In response to stories that seem to be on the rise in communities across the state — stories of parents trying to revive children after a heroin overdose, of young people seeking treatment their insurance plan won’t cover, and of babies born addicted to opiates — state lawmakers on the last day of their formal session approved a bill they say will help save the lives of those addicted to heroin, prescription painkillers and alcohol.
The measure, among several major bills passed just after midnight Friday, requires insurers pay for any care a doctor decides is medically necessary. Insurers say this and other requirements included in the bill are a mistake.
In outlining the House and Senate compromise on the substance abuse bill Thursday afternoon, Sen. John Keenan of Quincy talked about his father.
“He was a good, decent, hard-working man, he was a great husband, a great father, but he was an alcoholic.” Keenan remembered an afternoon when his family told his father he had to get help. His dad resisted, but finally agreed. Someone got on the phone and found him a bed in a treatment program that was paid for by the Keenan’s insurance plan.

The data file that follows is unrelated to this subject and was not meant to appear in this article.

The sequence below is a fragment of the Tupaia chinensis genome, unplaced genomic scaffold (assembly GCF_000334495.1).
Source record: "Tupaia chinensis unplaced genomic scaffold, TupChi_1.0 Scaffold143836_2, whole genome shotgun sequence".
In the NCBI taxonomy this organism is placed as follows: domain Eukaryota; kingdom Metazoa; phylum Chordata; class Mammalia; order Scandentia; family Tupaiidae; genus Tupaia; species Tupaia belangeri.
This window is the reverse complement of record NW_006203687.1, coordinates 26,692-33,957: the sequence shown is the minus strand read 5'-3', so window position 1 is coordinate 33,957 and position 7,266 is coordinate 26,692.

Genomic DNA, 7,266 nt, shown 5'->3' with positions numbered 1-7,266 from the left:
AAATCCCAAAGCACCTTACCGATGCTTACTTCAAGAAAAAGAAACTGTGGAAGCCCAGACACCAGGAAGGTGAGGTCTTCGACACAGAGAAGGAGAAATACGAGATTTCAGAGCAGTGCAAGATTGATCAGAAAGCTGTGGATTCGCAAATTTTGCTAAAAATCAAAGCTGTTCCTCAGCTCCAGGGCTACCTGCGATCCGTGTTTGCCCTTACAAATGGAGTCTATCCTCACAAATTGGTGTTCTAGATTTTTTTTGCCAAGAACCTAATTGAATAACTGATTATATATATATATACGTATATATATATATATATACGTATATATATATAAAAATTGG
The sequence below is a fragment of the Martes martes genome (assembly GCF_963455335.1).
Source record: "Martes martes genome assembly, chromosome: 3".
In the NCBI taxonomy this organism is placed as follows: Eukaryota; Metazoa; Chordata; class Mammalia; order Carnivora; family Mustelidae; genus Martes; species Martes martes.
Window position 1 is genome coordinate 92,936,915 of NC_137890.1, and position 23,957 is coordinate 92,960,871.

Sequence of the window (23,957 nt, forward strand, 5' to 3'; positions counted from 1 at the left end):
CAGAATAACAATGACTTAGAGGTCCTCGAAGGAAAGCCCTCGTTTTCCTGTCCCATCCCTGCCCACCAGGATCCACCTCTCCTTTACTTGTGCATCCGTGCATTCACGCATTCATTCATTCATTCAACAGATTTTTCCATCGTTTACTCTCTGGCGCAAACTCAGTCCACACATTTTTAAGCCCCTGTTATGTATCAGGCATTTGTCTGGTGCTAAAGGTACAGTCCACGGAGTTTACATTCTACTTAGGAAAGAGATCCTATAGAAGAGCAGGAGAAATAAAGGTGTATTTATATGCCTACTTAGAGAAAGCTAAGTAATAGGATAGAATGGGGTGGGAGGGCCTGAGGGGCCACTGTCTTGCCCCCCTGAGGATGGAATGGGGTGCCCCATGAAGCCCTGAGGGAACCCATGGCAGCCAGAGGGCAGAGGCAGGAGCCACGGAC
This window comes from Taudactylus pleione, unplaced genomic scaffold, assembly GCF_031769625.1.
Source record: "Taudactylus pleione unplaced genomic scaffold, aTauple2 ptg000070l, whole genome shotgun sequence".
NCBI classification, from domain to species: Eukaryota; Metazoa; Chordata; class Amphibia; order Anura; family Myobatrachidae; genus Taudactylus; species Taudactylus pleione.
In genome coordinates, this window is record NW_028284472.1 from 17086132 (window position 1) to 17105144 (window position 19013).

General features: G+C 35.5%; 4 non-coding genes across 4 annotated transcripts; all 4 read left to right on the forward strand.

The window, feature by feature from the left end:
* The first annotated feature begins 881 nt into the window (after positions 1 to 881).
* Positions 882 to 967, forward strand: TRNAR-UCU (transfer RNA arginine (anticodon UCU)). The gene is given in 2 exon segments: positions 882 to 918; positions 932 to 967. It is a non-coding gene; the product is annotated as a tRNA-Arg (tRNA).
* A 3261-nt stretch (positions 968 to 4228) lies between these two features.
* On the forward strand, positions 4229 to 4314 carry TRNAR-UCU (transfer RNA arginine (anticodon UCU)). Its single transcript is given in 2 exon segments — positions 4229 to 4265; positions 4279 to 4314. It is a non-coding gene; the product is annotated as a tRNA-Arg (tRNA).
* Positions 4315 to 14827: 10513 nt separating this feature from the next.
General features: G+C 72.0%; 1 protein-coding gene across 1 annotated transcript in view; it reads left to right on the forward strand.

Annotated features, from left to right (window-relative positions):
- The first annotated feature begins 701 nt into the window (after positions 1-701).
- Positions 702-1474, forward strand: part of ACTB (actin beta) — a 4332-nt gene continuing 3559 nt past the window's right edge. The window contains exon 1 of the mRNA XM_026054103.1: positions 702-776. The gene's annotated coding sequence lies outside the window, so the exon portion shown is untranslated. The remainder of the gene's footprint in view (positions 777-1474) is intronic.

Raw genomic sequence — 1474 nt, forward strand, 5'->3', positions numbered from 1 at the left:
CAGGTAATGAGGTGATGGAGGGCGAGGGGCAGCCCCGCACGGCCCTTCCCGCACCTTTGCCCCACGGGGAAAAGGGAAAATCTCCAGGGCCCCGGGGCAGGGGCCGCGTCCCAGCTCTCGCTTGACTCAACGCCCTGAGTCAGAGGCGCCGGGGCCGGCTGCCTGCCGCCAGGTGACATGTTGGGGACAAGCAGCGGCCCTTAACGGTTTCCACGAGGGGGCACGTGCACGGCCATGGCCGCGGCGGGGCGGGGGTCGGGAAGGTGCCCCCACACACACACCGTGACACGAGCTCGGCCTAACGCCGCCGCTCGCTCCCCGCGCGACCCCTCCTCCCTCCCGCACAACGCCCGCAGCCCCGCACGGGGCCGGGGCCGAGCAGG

“That very day changed lives. My father had 26 years of sobriety before he passed away last year,” Keenan said. “He had 26 years with my mother, 26 years as a great father, 26 years with his seven children and their spouses, and 26 years as a great papa to his 20 grandchildren. So this can work.”
“This” being a requirement that insurers pay for up to 14 days of overnight detox and rehabilitation treatment as well as counseling, medication and any other services a clinician says are “medically necessary.”